Today’s Broadsheet was produced by Emma Hinchliffe.
ALSO IN THE HEADLINES
- Slam dunk. WNBA athletes have a groundbreaking proposed new contract, allowing players to earn up to $500,000—triple their current limit—and providing benefits like maternity leave, a childcare stipend, and space in arenas for nursing mothers. (The agreement still must be approved by the league’s board of governors and union members.) WNBA commissioner Cathy Engelbert called the contract a "big bet on women." New York Times
- Olympic choice. Kimia Alizadeh, 21, won a bronze medal in taekwondo at the 2016 Olympics, making her the only Iranian woman ever to earn a medal at the games. Now she's defected from Iran, saying she was tired of being used in propaganda even though she was "one of the millions of oppressed women in Iran." Alizadeh says she was mistreated by authorities and made her announcement in an Instagram post. Slate
- Special delivery. Get ready for a big day. House Speaker Nancy Pelosi says the House will vote to deliver articles of impeachment to the Senate today. Pelosi will soon appoint impeachment managers (or prosecutors) to handle the case against President Trump. Washington Post
- Dern on Dern. An oral history of Laura Dern by Laura Dern? Yes, please. Fortune sat down with the three-time Oscar nominee as she recalled career-highlight moments from 40 years on screen. Fortune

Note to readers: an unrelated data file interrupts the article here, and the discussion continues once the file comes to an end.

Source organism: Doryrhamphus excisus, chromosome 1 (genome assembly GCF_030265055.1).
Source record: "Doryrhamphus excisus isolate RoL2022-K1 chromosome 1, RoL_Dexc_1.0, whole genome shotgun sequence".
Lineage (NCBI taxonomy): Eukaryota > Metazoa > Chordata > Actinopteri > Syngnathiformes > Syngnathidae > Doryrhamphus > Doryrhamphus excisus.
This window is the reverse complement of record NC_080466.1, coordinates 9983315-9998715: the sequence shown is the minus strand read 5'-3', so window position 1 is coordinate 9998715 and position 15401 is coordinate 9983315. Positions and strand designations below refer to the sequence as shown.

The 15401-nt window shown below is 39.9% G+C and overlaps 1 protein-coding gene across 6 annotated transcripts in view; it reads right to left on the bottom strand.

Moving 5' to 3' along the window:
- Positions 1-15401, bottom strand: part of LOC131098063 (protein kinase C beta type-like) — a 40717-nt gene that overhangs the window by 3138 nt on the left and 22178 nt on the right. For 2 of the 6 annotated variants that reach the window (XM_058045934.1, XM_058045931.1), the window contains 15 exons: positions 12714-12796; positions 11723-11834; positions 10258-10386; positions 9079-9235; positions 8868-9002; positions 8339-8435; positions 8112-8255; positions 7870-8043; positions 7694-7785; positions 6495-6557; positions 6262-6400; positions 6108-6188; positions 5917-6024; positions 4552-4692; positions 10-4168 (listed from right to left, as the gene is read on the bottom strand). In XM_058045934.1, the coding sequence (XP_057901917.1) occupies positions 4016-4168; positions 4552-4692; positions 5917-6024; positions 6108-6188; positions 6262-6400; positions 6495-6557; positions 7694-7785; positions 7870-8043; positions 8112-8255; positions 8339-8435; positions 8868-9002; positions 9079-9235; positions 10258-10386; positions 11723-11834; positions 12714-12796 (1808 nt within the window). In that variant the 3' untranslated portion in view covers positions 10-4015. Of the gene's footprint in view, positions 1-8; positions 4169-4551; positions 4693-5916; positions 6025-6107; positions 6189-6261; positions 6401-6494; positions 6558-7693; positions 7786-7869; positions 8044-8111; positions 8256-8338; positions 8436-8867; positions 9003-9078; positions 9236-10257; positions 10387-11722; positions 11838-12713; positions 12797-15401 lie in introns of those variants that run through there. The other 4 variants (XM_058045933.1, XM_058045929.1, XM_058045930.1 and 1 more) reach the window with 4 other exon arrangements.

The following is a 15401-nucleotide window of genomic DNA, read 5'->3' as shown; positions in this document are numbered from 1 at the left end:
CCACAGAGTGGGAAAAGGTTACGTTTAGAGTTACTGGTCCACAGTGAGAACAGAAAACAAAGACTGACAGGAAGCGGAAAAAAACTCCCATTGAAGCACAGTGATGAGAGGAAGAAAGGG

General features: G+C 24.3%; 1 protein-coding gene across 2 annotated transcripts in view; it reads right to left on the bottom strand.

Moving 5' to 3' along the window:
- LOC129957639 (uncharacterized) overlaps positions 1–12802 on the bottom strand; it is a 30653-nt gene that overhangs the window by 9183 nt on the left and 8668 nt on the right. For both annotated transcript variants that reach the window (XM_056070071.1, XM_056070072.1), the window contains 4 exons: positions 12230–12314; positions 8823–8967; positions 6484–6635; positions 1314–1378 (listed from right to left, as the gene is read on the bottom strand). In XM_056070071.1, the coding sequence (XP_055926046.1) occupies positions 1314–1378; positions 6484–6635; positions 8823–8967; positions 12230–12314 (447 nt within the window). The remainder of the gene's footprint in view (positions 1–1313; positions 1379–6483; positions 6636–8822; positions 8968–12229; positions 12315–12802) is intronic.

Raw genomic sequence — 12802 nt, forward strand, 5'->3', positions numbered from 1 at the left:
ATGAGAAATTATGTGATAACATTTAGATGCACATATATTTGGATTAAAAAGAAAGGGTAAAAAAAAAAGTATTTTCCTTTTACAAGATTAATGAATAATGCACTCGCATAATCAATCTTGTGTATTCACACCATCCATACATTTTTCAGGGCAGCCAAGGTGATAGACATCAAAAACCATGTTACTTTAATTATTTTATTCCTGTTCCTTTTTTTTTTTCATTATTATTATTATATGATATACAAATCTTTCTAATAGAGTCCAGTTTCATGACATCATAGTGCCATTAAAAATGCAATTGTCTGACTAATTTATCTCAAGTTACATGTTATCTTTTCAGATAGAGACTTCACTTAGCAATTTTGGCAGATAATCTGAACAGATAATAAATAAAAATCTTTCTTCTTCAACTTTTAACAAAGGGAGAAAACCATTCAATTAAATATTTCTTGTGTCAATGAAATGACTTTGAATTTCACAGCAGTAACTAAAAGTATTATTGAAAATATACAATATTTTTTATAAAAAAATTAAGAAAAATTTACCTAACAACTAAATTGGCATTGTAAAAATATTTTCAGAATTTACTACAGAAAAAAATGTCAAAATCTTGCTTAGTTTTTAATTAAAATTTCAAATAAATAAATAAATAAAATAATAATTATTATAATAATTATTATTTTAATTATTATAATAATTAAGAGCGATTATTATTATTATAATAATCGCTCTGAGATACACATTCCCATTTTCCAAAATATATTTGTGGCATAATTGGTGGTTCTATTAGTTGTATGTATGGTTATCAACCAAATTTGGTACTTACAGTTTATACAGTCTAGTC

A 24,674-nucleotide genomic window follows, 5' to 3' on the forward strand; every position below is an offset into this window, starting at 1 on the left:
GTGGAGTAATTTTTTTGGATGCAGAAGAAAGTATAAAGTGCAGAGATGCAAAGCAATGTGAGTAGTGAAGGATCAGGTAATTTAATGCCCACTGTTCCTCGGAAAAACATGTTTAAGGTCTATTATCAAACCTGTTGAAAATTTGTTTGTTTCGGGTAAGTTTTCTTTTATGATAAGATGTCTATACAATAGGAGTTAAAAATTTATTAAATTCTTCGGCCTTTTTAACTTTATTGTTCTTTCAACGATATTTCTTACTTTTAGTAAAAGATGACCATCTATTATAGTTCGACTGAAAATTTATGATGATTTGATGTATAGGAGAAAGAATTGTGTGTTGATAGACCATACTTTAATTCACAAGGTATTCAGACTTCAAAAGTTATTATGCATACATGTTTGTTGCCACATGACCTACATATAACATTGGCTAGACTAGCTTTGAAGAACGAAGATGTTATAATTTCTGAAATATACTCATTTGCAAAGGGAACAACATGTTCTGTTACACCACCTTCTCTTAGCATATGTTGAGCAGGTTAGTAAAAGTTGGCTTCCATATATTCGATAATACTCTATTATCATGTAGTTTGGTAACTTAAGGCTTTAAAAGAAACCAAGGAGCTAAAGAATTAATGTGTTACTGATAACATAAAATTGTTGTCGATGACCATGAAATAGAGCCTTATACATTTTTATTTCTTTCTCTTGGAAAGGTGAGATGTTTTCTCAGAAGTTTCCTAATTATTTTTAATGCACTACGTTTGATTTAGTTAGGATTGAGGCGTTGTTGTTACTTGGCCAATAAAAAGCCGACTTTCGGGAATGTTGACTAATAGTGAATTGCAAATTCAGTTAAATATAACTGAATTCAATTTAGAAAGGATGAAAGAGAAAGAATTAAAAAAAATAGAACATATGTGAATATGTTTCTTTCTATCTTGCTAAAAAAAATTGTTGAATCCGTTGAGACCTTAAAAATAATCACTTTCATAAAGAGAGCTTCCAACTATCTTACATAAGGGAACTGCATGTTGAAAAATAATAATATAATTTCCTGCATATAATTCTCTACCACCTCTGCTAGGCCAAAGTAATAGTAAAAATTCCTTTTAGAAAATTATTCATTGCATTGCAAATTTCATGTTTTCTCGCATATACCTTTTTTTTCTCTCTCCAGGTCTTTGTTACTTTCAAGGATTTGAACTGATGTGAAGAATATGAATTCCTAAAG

MOVERS AND SHAKERS: Memorial Sloan Kettering Cancer Center appointed Roxanne Taylor chief marketing and communications officer. Hewlett-Packard Enterprise SVP and chief information officer Archana Deskus will join Intel in the same role. Longtime Uber exec Rachel Holt left the company (her most recent role was head of new mobility); she will launch a venture capital firm called Construct Capital. Lenovo's Kim Stevenson joined NetApp as SVP and GM of its foundational data services business unit.
IN CASE YOU MISSED IT
- Not in Kansas anymore. Secretary of State Mike Pompeo was expected to run for an open Senate seat in Kansas. He decided not to, emboldening Kansas Democrats, including state Sen. Barbara Bollier. She brought in record fundraising online after Pompeo's decision was announced, and Democrats think they have a shot at flipping the seat held by Republicans for more than a century. Washington Post
- Wharton goes west. Edith Wharton was known for continuing to edit her books long after they first published. Her only known copy of The Age of Innocence was tucked away in her "chateau in southeastern France." Now it's returning to her former Lenox, Masschusetts home, now a museum, in time for the novel's 2021 centennial and Wharton's 158th birthday next week. New York Times
- IUD controversy. Teens in Maryland have the right to get birth control on their own, without parental knowledge or consent. But a new bill would require parental approval for IUDs or implants, and some contraceptive access advocates say it's part of a larger push to limit teenagers' access to birth control of all kinds. Vox
ON MY RADAR
#MeToo voices aren't too biased for the Harvey Weinstein jury. They’re necessary Washington Post
Why we can't get enough celebrity mom cookbooks Romper
When a whisper network fails The Outline
"I think for women, knowing you can put on a dress 20 years later—it resonated. It was like, Yes, you know, life is not over at 20!”
-Jennifer Lopez on wearing her famous Versace jungle dress last year